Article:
Deeds and Title

Ownership and Deeds in Arkansas

Every state is slightly different in its laws regarding property ownership. Knowing the basics of property law generally in the United States can go a long way. However, as you buy and sell properties in a state, knowing that market’s specific laws and preferences can help to set expectations and make your transactions move forward more smoothly. 

In this article, we walk through some of the key ownership considerations in Arkansas.

Types of Ownership in Arkansas

Arkansas recognizes four basic types of ownership: sole ownership, community property, joint tenants, and tenants in common. 

Sole Ownership in Arkansas

In this type of ownership, one individual or entity owns the property, with no other tenants. 

While this may seem straightforward on its face, there is a wrinkle that affects sole ownership. If the purported sole owner is married and the property is a homestead, the spouse of the owner may be required to sign the deed conveying or refinancing the house. This is a doctrine known as “dower and curtesy.”  

The only exceptions to dower and curtesy are for taxes, mechanic’s liens, or purchase money mortgages. Purchase money mortgages allow one spouse to purchase title to the property without the other spouse if the mortgage is equal to or less than the purchase price of the property. 

Community Property in Arkansas

While not one of the nine traditional community property states, Arkansas does recognize the concept of community property for spouses who moved to Arkansas from a community property state. If the property was previously considered community property, it will continue to be so at divorce or death. 

In terms of real estate, this may mean that property purchased by one spouse in a community property state as an investment or vacation home would be considered community property, even though conveyed by an Arkansas resident. 

Joint Tenants in Arkansas 

Arkansas is a common law state, which means that a joint tenancy with right of survivorship is a common form of joint ownership. This form allows multiple people or entities to own a title interest to the property, and comes with various rights and responsibilities. In particular, joint tenancies with right of survivorship involve all parties having equal ownership, and the right to assume another owner’s interest in the event the other owner dies.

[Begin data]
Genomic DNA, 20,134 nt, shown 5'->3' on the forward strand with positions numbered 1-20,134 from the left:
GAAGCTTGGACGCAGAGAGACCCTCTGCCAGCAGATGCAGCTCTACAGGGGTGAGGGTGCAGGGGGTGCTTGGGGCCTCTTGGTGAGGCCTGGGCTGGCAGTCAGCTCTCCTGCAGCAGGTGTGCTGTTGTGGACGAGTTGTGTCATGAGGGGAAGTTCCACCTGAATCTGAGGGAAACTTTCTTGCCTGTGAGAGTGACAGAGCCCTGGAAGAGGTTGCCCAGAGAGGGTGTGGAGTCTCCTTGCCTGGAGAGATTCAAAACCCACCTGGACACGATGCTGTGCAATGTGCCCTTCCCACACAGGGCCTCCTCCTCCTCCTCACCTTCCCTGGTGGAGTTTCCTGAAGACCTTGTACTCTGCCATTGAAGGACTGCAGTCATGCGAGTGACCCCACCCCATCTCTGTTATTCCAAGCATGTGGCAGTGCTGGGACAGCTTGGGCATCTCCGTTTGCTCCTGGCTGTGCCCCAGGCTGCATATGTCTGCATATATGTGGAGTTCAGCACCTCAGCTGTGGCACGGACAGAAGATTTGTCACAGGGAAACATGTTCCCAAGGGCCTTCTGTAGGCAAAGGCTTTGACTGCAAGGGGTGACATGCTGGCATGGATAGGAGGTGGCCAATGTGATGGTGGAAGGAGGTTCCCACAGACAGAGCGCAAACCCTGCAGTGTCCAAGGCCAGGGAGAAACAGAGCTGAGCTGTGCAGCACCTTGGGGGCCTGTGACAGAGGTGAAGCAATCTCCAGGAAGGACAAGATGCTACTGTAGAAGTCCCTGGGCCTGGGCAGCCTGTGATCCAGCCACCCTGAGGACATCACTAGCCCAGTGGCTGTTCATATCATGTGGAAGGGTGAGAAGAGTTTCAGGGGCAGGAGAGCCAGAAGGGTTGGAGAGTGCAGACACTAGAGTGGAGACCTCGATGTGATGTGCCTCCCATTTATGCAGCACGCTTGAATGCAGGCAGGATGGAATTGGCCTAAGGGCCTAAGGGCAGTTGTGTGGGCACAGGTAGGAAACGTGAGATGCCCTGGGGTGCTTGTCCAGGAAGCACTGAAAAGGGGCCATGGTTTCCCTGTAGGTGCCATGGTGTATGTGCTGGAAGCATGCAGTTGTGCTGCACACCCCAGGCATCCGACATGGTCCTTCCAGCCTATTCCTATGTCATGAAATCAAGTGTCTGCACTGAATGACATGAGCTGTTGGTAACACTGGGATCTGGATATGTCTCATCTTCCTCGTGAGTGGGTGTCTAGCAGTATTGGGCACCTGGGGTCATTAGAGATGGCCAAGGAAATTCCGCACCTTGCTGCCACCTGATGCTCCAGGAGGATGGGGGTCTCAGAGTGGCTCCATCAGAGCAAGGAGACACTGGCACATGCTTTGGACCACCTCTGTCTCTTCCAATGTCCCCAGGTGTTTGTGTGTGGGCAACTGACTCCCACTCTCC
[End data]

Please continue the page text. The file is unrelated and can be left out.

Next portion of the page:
Tenancy in Common in Arkansas

Another common form of joint ownership in Arkansas is the tenancy in common. Tenancy in common allows multiple owners to own title in a property, but to set ownership percentages. Additionally, an owner’s share would pass to the owner’s heirs upon death, rather than passing to the other tenants in common. 

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Types of Deeds in Arkansas

The most common deed forms in Arkansas are warranty deeds and limited warranty deeds. Each of these provides a form of protection to the buyer in the form of a warranty on the seller with regard to the title. The warranty deed is more broad in that it guarantees no issues with the title. The limited warranty deed only guarantees that no issues were created while the seller was in possession of the property. 

Quitclaim deeds are also available in Arkansas, but used only in specific situations. This includes title clearing to cure defects in the title prior to closing a transaction. 


Knowing how a property is typically conveyed in a state, and ownership classifications can go a long way to ensuring a smooth transaction. While Arkansas tends to be a fairly straightforward common law state, wrinkles like dower and curtesy can be something to watch out for in your transactions. 

*The information provided on this site does not, and is not intended to, constitute legal, financial, tax, or real estate advice. Please consult your expert for advice in those areas. All content is for general informational purposes only and is not intended to provide a complete description of the subject matter. Although Blueprint provides information it believes to be accurate, Blueprint makes no representations or warranties about the accuracy or completeness of the information contained on this site. Specific processes will vary based on applicable law. The title and closing process will be handled by a third-party attorney to the extent required by law. Product offerings vary by jurisdiction and are not available or solicited in any state where we are not licensed.